9. Will and Louisa, Me Before You: The first time I read this book, when I finished it, I started back over at the beginning. It spoke to me that much. Louisa never quite fits in anywhere. People are always teasing her about her clothing, the way she acts, and the things she says. Will is perpetually pissed off after the accident that left him paraplegic. At first, they don’t like one another, but as time goes on, they learn that the other one is the only one who really listens and understands. It’s beautiful and sad.
  10. Mia and Adam, If I Stay & Where She Went: Mia and Adam are brought together by their mutual love of music. Adam feels comfortable with Mia and her family in a way he’s never felt before. When a car accident kills her whole family, Mia learns about it from her coma, and realizes she has the power to stay or to go. She looks back on times with her family and with Adam as she makes her decision. I haven’t seen the movie, but the book gave me all the feels.
  11. Mulder and Scully, The X-files: I was on board for them to confess their love for one another in Season 1! But it didn’t happen that way, and the underlying tension was what made the romance great. I hated any of the rare times they dated or flirted with anyone else, but their close relationship and deep understanding of one another made me certain they were meant to be together. That’s part of the reason I’m enjoying the new series, even though it seems they’re together-but-not-quite. No one understands them the way the other does.
  12. Jim and Pam, from The Office: I didn’t even want to watch the stupid show. My husband started and thought it was funny. As often happens, he watched several episodes before something caught my attention, and then I was done. Throughout all 9 seasons, I was rooting for them, and I loved that their love story continued (and had conflict) even after they got married.
  13. Admiral Adama and Laura Roslin, Battlestar Galactica: BSG is not a romance series, and of all the romances that happen, this one is probably the most subtle. I doubt it’s making anyone else’s list, but I love it. They’re both a little older than are typically focused on for romance, but I think that’s part of what makes it great. They don’t get along at first. I don’t even think they respect one another at first. (OMG, this is just like P&P… no wonder I love it.) But slowly they start to learn how to work together, until at one point, Adama admits to his son, “I can’t live without her.” What makes that statement even more poignant is that she’s dying, and everyone knows it.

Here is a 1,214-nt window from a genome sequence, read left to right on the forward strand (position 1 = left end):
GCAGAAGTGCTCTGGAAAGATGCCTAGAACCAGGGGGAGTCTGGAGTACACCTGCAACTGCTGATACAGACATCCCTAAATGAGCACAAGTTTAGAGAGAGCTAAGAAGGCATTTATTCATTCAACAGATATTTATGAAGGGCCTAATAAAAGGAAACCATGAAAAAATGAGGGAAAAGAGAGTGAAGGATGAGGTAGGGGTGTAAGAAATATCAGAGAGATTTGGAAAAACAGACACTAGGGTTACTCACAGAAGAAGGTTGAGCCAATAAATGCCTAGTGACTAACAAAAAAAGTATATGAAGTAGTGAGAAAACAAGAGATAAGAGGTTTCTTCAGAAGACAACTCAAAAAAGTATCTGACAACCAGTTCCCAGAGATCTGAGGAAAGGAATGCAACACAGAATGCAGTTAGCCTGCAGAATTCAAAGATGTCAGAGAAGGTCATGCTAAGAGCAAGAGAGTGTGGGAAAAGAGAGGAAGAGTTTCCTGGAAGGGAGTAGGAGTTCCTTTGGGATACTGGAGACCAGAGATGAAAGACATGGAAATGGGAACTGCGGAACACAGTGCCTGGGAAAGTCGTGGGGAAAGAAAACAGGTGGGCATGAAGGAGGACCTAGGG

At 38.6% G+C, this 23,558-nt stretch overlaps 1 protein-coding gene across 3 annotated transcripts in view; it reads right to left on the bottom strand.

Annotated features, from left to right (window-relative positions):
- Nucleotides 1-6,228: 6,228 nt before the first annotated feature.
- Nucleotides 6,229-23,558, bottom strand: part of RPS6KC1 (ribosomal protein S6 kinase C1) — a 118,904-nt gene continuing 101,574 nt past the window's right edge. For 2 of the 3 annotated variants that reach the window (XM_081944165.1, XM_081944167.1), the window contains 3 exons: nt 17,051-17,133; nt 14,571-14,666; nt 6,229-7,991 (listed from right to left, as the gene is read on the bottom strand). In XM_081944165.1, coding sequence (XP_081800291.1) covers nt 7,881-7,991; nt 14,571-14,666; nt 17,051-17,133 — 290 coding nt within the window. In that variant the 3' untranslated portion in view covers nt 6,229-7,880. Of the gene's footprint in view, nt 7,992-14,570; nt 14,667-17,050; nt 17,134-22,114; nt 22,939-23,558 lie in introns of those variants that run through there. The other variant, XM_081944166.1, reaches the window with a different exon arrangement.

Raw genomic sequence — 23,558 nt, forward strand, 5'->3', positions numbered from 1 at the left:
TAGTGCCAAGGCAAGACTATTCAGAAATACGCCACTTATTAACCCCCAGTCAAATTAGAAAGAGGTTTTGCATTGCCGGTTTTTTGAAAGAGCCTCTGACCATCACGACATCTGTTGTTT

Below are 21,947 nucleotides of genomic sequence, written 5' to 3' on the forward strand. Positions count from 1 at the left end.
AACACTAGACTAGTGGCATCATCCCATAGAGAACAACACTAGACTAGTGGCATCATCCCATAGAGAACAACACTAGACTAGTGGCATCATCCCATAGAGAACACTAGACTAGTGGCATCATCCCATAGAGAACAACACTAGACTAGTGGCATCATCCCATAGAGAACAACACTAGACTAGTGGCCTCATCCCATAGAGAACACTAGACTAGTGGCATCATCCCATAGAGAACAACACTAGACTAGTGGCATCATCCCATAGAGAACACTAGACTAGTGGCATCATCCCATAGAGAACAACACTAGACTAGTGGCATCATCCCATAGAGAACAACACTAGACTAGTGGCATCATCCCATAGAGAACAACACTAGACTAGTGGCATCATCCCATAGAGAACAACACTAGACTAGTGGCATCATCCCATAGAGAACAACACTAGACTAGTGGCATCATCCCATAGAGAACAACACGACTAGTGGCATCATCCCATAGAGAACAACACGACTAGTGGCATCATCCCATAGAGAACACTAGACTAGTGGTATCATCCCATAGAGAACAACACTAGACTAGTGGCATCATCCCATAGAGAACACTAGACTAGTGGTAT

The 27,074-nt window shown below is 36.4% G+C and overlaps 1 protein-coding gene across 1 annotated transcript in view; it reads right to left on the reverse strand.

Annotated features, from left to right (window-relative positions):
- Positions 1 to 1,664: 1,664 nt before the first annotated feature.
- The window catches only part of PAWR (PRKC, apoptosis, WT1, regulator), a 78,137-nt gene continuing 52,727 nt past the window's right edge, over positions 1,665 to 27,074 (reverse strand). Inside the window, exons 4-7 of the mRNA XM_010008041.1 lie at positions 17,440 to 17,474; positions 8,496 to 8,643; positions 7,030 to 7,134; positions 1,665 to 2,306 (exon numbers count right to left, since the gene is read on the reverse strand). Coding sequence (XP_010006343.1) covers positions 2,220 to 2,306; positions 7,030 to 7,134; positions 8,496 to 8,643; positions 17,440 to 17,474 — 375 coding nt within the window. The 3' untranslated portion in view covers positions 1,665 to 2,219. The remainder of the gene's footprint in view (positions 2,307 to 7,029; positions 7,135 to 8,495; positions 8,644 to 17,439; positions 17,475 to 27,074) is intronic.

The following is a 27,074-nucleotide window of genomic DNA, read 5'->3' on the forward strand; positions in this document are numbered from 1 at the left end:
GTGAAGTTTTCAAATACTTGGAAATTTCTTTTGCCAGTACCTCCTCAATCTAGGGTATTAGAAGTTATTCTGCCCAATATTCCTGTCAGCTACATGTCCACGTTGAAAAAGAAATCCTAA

14. Harry and Sally, When Harry Met Sally: There are so many amazing scenes in this movie, but the last scene, where Harry confesses his love on New Year’s Eve, is romance gold. They were enemies, then they were friends, then they fell in love. It seems to happen that way a lot in fiction, and I firmly believe it’s because we see ourselves in the people we hate, and overcoming that is like learning to love yourself.
  15. Prince Henry and Danielle, Ever After: I’ve always loved Cinderella stories, but I love this one best because: 1. Hello, Drew Barrymore. 2. Danielle isn’t some milquetoast heroine waiting to be rescued. Nope, she challenges Prince Henry, and he becomes a better man because of it.
  16. Han Solo and Leia, Star Wars: They hate each other until they don’t. Their relationship is volatile but based on respect. Even in the more recent movies, when they’ve been broken up, it was still obvious how much they loved one another. I liked how it showed that a broken up couple can still love one another, even if they shouldn’t be together.
  17. Kate and Luc, French Kiss: When Kate’s fiancé goes to Paris for a medical conference and meets the love of his life, Kate overcomes her fear of flying to follow him and win him back. She ends up teaming up with a French con man, Luc, who shows her why the one who left wasn’t good enough for her in the first place.
  18. Honorable mention: Rick and Daryl, The Walking Dead: I realize that they’re not a couple, but their bromance is the best. It’s not uncommon for women in books and movies to have close friendships, but we rarely see it with men. These two have such amazing chemistry that many of the best scenes are just the two of them. Seeing them go from enemies to brothers has been one of my favorite things on the show.

Did I miss any? Who are your favorite romantic couples, in books or TV/ movies?

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Reading the Classics